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The makerbot_driver module is designed to communicate with a Makerbot Printer via makerbot_driver Packets. The main objectives of this module are to transform certain actions (i.e. move-to-a-position, heat-up-a-toolhead) into packets of information to be sent and to decode packets of information received from a printer into human parsable formats.

##VirtualEnv Due to makerbot_driver's dependency on our (Makerbot Industries) own version of pyserial, and for the sake of not polluting your own system that may have the 'true' version of pyserial installed, we suggest invoking makerbot_driver inside a virtualenv. We provide the necessary files to operate inside a VirtualEnv that will install all dependencies for you without polluting your own machine.

First, obtain a copy of our version of pyserial. This can be done VIA git. On the same directory level as makerbot_driver, in a terminal window issue:

git clone

Dependent submodules must be up to date to run the virutalenv. In the root directory of makerbot_driver, issue:

git submodule update --init

To create the VirtualEnv, inside the root directory of the makerbot_driver folder, issue:

python virtualenv

To configure the VirtualEnv, navigate to the root directory of the makerbot_driver driver and, in a terminal issue:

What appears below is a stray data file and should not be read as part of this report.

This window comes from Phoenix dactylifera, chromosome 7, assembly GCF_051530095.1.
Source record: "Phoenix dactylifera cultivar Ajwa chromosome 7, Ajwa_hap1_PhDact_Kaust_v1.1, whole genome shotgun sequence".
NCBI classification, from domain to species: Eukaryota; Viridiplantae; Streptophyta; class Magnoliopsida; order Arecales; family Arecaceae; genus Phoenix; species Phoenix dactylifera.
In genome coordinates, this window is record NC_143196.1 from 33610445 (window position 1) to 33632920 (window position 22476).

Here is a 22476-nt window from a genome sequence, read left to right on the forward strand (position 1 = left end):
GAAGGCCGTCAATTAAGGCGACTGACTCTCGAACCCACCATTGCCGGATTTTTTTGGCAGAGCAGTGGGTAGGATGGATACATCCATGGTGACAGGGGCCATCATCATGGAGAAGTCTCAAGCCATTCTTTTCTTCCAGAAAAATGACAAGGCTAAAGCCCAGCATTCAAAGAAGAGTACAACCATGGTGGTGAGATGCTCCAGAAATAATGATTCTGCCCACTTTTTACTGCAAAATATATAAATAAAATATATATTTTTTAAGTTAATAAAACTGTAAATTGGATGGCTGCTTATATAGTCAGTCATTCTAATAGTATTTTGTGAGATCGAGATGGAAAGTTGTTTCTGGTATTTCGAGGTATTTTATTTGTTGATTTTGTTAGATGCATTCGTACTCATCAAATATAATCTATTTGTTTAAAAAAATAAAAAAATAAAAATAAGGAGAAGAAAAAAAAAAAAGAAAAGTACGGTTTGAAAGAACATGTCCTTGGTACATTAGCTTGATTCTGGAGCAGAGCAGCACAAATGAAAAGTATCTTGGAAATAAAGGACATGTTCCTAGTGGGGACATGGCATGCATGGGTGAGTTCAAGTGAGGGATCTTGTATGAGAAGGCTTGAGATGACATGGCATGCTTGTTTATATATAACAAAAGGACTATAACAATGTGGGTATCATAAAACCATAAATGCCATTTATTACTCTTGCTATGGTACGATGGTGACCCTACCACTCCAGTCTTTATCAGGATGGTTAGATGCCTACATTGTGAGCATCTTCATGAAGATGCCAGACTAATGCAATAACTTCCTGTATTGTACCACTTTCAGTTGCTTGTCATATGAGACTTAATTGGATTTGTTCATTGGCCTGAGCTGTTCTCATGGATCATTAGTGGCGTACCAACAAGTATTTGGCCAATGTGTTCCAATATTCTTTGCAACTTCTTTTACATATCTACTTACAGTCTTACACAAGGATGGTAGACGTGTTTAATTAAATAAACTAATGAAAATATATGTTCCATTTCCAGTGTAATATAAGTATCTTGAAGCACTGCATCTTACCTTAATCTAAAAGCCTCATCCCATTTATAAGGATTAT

To activate the VirtualEnv, in the root directory of the makerbot_driver driver, issue:

. virtualenv/bin/activate


makerbot_driver uses AVRDude to upload firmware to the machine. Because AVRDude is platform specific, the user needs to copy over the correct AVRDude executable to makerbot_driver/Firmware.

On all platforms, the protocol for invoking AVRDude is to first search for a local AVRDude executable. In the event that no local binary is found, we attempt to invoke an AVRDude defined in the user's path.

###Mac and Windows Distributions

Running the script will copy the correct avrdude executable from conveyor_bins. To execute:


###Linux Distributions

On linux systems, we request that the user use a distribution service (i.e. 'apt-get') to pull down AVRDude.

##Machine Connection

To connect to a machine, you will need the following module:

To run the unit tests, you will need the following modules:

  • Mock (Note: Use version 0.8 or greater)
  • unittest2 (Python 2.6 and earlier)

Example: Connecting to a Replicator

Import both the makerbot_driver module and pyserial:

import makerbot_driver, serial

Create an makerbot_driver object, and attach it to a serial port:

r = makerbot_driver.s3g()
file = serial.Serial(port, 115200, timeout=1)
r.writer = makerbot_driver.Writer.StreamWriter(file)

Note: Replace port with your serial port (example: '/dev/tty.usbmodemfd121')

Home the x, y, and z axes:

r.find_axes_maximums(['x', 'y'], 500, 60)
r.find_axes_minimums(['z'], 500, 60)
r.recall_home_positions(['x', 'y', 'z', 'a', 'b'])

Instruct the machine to move in a square pattern:

r.queue_extended_point([2000,0,5000,0,0], 400)
r.queue_extended_point([2000,2000,5000,0,0], 400)
r.queue_extended_point([0,2000,5000,0,0], 400)
r.queue_extended_point([0,0,5000,0,0], 400)

Note: All points are in steps, and all speeds are in DDA. This is s3g, not gcode!

Now, instruct the machine to heat toolhead 0, wait up to 5 minutes for it to reach temperature, then extrude for 12.5 seconds:

r.set_toolhead_temperature(0, 220)
r.queue_extended_point([0,0,5000,-5000,0], 2500)

Finally, don't forget to turn off the toolhead heater, and disable the stepper motors:


Those are the basics of how to control a machine. For more details, consult the s3g protocol and the s3g source.